June 2007
Volume 7, Issue 9
Free
Vision Sciences Society Annual Meeting Abstract  |   June 2007
Spatial working memory loads can reduce search efficiency but not the rates of rapid resumption in interrupted visual search tasks
Author Affiliations
  • Jee-Won Ahn
    Department of Psychology, University of Illinois at Urbana-Champaign
  • Alejandro Lleras
    Department of Psychology, University of Illinois at Urbana-Champaign
Journal of Vision June 2007, Vol.7, 685. doi:10.1167/7.9.685
  • Views
  • Share
  • Tools
    • Alerts
      ×
      This feature is available to authenticated users only.
      Sign In or Create an Account ×
    • Get Citation

      Jee-Won Ahn, Alejandro Lleras; Spatial working memory loads can reduce search efficiency but not the rates of rapid resumption in interrupted visual search tasks. Journal of Vision 2007;7(9):685. doi: 10.1167/7.9.685.

      Download citation file:


      © ARVO (1962-2015); The Authors (2016-present)

      ×
  • Supplements
Abstract

Using an interrupted visual search task in which a briefly presented search display alternates with a blank display until response, Lleras, Rensink and Enns (2005) found participants were far better at resuming a search task following an interruption than they were at starting a search task from scratch (the rapid resumption phenomenon), evidence they took that memory processes were heavily involved in this task. Related studies by Oh and Kim (2004) and Woodman and Luck (2004) have also demonstrated a contribution of memory in visual search; increasing spatial-working memory (SWM) loads reduced the efficiency of visual search. The present research explored whether the memory benefit observed in rapid resumption comes from SWM. We adapted Oh and Kim's paradigm by replacing the static search display with an interrupted search task, while keeping the same SWM load manipulation. Our results showed a detrimental effect in the memory task in the dual-task condition (memory task + loaded interrupted-search task), with little effect of load in the interrupted search performance (Experiment 1). In Experiment 2, the discrimination in the search task was made perceptually more difficult. The results indicated an impairment on visual search efficiency. Overall, however, no effects of SWM loads were observed on the rates of rapid resumption in either experiment. This dissociation suggests that the memory processes responsible for rapid resumption are distinct from spatial-working memory. The results are in line with the proposal that rapid resumption stems from mostly unconscious processing of the target prior to the last interruption.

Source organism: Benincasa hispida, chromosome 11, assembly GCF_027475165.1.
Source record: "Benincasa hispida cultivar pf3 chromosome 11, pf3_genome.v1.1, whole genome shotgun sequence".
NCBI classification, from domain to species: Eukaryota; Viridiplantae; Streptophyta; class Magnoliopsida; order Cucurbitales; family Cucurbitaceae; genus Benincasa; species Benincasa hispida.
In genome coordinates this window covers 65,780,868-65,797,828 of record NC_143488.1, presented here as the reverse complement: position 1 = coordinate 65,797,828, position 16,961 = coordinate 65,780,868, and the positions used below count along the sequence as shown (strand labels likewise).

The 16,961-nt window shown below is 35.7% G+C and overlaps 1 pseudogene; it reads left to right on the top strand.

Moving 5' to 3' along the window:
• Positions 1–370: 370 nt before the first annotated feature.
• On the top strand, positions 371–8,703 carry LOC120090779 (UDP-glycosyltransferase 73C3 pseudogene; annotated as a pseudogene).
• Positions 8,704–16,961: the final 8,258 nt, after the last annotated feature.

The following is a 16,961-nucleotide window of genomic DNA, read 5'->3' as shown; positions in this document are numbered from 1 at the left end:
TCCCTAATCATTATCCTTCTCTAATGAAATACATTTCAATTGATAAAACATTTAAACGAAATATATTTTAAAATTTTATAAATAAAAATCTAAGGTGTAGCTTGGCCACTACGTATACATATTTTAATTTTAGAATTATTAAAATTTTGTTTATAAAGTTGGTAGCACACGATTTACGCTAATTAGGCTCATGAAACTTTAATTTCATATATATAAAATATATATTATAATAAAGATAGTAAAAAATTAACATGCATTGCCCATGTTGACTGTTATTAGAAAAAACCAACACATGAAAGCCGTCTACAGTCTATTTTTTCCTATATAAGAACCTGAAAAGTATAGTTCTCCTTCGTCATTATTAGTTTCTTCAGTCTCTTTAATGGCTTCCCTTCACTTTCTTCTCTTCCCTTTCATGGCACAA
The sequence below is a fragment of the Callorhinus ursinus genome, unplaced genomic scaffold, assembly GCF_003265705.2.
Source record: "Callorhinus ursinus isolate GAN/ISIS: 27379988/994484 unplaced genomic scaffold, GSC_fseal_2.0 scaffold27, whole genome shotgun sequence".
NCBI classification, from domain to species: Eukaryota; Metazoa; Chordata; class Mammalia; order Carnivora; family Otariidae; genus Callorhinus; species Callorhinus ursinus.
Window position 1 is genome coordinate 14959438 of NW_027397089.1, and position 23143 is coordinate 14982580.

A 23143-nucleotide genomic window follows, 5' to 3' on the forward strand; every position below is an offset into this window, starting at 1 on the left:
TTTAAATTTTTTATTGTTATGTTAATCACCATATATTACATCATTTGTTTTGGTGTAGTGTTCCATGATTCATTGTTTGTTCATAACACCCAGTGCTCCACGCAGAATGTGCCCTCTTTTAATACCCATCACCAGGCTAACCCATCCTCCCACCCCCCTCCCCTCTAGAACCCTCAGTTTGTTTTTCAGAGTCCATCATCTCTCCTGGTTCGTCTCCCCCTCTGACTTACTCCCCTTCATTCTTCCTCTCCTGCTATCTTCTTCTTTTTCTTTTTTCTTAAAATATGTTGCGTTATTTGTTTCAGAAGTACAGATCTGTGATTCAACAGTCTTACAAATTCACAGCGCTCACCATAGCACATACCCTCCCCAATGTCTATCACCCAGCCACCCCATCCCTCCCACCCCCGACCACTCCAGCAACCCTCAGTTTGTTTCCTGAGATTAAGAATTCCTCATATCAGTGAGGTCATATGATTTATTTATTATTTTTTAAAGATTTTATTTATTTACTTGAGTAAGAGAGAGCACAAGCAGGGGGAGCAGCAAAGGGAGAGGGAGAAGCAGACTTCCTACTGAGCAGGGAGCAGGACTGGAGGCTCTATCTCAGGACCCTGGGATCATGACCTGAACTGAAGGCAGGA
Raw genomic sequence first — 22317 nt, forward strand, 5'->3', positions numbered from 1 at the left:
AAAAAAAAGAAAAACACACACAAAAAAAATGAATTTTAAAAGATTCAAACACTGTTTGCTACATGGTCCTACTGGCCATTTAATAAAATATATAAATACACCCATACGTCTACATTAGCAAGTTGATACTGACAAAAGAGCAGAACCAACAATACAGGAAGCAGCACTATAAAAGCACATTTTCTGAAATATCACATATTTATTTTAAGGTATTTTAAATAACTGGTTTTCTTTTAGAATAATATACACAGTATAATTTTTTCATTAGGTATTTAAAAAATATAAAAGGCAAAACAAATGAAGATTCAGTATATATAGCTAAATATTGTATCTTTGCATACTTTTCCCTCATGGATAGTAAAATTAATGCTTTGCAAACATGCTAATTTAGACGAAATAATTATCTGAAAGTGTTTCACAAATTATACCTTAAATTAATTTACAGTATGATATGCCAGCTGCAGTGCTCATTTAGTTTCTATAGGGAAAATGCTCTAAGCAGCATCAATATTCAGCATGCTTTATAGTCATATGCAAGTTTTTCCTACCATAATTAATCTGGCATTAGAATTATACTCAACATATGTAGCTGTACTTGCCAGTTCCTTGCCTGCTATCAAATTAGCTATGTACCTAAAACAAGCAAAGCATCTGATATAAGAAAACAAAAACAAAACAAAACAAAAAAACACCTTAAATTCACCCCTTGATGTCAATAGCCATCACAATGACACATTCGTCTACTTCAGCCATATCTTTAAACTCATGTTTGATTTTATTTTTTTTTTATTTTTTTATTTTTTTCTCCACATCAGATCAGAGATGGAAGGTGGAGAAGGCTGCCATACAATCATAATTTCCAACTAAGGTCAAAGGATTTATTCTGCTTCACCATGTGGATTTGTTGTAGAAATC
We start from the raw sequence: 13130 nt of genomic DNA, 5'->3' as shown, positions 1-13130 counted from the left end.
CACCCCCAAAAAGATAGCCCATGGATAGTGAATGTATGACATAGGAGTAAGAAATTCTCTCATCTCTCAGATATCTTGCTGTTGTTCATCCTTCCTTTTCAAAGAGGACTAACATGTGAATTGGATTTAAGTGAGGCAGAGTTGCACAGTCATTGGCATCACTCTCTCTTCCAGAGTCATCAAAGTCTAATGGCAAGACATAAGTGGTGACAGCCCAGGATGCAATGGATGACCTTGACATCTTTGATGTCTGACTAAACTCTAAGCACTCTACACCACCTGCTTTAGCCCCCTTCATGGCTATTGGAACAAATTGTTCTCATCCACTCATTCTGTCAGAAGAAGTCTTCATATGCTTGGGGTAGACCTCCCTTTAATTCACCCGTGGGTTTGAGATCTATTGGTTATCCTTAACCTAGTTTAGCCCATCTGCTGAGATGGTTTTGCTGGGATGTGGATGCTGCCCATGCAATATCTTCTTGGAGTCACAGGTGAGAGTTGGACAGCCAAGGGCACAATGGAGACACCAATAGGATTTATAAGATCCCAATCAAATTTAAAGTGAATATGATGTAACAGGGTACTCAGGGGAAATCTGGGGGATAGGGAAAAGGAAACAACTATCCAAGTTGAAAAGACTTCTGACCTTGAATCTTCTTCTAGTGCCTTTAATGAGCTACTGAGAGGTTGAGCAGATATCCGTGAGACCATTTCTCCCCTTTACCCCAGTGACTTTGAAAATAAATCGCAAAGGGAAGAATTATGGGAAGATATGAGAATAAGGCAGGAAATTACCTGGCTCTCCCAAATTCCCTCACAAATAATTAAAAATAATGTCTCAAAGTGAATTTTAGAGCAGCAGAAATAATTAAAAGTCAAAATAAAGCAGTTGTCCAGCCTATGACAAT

Ahn, J.-W. Lleras, A. (2007). Spatial working memory loads can reduce search efficiency but not the rates of rapid resumption in interrupted visual search tasks [Abstract]. Journal of Vision, 7(9):685, 685a, http://journalofvision.org/7/9/685/, doi:10.1167/7.9.685. [CrossRef]
Footnotes
 Research supported by a National Science Foundation grant to A.L., award # 0527361.
×
×

This PDF is available to Subscribers Only

Sign in or purchase a subscription to access this content. ×

You must be signed into an individual account to use this feature.

×